A cylindrical sleeve 90 surrounds mandrel 22 below jaws 16 and a shoulder 92, integral with sleeve 90, extends inwardly from the lower end thereof and engages mandrel 22. Mandrel 22 is threaded at its lower end below shoulder 92 to receive an adjusting nut 94 adapted to hold sleeve 90 against the bottom of jaws 16 to partially sustain the load imposed on tool while lifting pipe 12. Adjusting nut 94 has a countersunk bore 96 extending vertically therethrough adapted for alignment with a threaded bore 98 in the bottom surface of shoulder 92. A threaded shear pin 100 fits in bores 96 and 98 and connects lock nut 94 to shoulder 92.

As is shown in FIGURE 2, mandrel 22 has an elongated notch 120 extending longitudinally from its bottom surface upwardly along its outer surface at the lower end of mandrel 22. Lock nut 94 has a similar upwardly extending notch 122 adapted for alignment with the notch 120 when lock nut 94 is secured around the lower end of mandrel 22. A locking pin 124 fits tightly in the aligned notches 120 and 122, thereby rigidly connecting locking nut 94 to mandrel 22.

As is shown in FIGURES 1 and 2, and more clearly in FIGURE 5, sleeve has a plurality of recesse 102 circumferentially spaced around its outer surface. Each of recesses 102 contains a cylindrical roller 104. Elongated grooves 106 are cut in the top and bottom surfaces of recesses 102 to engage pins 108 extending from the top and bottom of each of rollers 104. The inner surface; that is, the surface nearest the longitudinal axis of the tool, of each of recesses 102 is tapered toward the outer surface of sleeve 90. The amount of taper, and the diameter of each of rollers 104, are adapted to assure that sleeve 90 can rotate in a clockwise direction with rollers 104 resting at the counterclockwise end of recess 102. However, when each of rollers 104 is at the clockwise end of its respective recess 102, roller 104 jams between the inner surface of pipe 12 and the inner surface of recess 102, thereby preventing further rotation of sleeve 90 in a counterclockwise direction relative to pipe 12.

An alternative embodiment of the means to prevent unscrewing of jaws 16 from pipe threads 14 by preventing counterclockwise rotation of sleeve 90 relative to pipe 12 is shown in FIGURE 6. In that embodiment, rollers 104 are replaced by spring-loaded dogs 110 pivotally connected at 112, adjacent the shallow side wall of recess 102, to the top and bottom surfaces of recess 102. A leaf spring 114 is rigidly connected by a bolt 116, or other suitable connecting means, to the deeper side wall of recess 102 and engages the inner surface of dog 110 to yieldably force dog 110 outwardly and place end surface 118 of dog 110 in contact with the inner surface of pipe 12. End surface 118 has serrated ridges to provide effective frictional engagement with the pipe wall.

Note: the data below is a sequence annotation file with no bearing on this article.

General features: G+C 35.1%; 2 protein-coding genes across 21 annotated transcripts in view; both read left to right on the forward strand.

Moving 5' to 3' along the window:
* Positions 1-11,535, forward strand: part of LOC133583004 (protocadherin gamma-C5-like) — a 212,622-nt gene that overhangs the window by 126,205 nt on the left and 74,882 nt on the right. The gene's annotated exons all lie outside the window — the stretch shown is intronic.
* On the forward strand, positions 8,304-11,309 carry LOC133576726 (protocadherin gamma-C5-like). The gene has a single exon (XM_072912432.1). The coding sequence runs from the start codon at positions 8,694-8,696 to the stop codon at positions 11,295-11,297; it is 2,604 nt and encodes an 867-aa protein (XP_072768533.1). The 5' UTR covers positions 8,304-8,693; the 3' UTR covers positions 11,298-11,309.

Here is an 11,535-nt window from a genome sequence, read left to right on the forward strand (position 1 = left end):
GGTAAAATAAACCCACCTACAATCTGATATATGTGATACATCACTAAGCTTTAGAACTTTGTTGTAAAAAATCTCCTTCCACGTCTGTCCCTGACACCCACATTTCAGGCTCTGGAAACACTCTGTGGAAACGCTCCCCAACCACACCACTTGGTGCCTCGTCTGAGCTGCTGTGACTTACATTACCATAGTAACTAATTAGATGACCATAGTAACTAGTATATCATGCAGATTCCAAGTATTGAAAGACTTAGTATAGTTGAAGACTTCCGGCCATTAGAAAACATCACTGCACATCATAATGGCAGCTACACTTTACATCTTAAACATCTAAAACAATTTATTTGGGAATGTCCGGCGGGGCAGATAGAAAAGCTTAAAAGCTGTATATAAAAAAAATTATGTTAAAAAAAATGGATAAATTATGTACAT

Valve passage 62 in collar 52 contains a manually operated valve 125, such as that shown in FIGURE 7, comprising a single seated, sliding stem valve having a springloaded bevel plug 142. An inner valve sleeve 126 is threadably secured in valve passage 62 adjacent the inner surface of collar 52 and has an inwardly extending shoulder 128 with a central passage 130 extending therethrough. An outer valve sleeve 132 is threadably secured in valve passage 62 adjacent the outer surface of collar 52 and has an inwardly extending should 134 having a central passage 136 therethrough. A spring chamber 138 is formed between shoulders 128 and 134. A valve stem 140 extends through central passages 130 and 136, and a beveled valve plug 142 is rigidly secured to stem 140 and loosely incased within spring chamber 138. The inwardly extending shoulder 134 of valve sleeve 132 has a beveled inner surface 144 adapted to engage plug 142 and provide a fluid-tight seal with plug 142.

A valve spring 146 is incased within spring chamber 138 around valve stem 140 and engages the inner surface of plug 142. Thus plug 142 is normally yieldably urged against the beveled seat 144 by spring 146. When annular chamber 72 contains a fluid, the sealing force applied to plug 142 is greater by virtue of the outwardly directed force applied by the fluid pressure. When it is desired to introduce or remove fluid from chamber 72, valve stem 140 is depressed, thereby moving plug 142 away from beveled seat 144 and into spring chamber 138 and permitting the flow of fluid through valve 125. A valve mechanism such as'that described in FIGURE 7 has the advantage that fluid pressure in annular chamber 72 can be released merely by the application of manual force to valve stem 140, or by the use of a valve opening device similar to that employed to release air from an automobile tire.

In the use and operation of the apparatus of this invention, clevis 24 is attached to the elevators of a rotary rig. In that position compression spring 76 expands against shoulder 54 and bearing plate 74, thereby forcing mandrel 22 upwardly through jaws 16 and tending to displace collar S2, stop plate 20 and jaws 16 downwardly with respect to mandrel 22. As mandrel 22 moves upwardly relative to jaws 16, dovetail splines 42 on jaws 16 engage dovetail grooves 40 in cams 26 and 27 and the jaws are expanded against the action of coil springs 36 and 38. In that position, sleeve 90 with inwardly extending shoulder 92 and adjusting nut 94 are secured at the lower end of mandrel 22 with the top surface of sleeve 90 substantially in contact with the bottom of jaws 16, thereby assuring that the load lifted by tool is distributed among the cam surfaces and the elements of the tool structure secured to the mandrel below the jaws.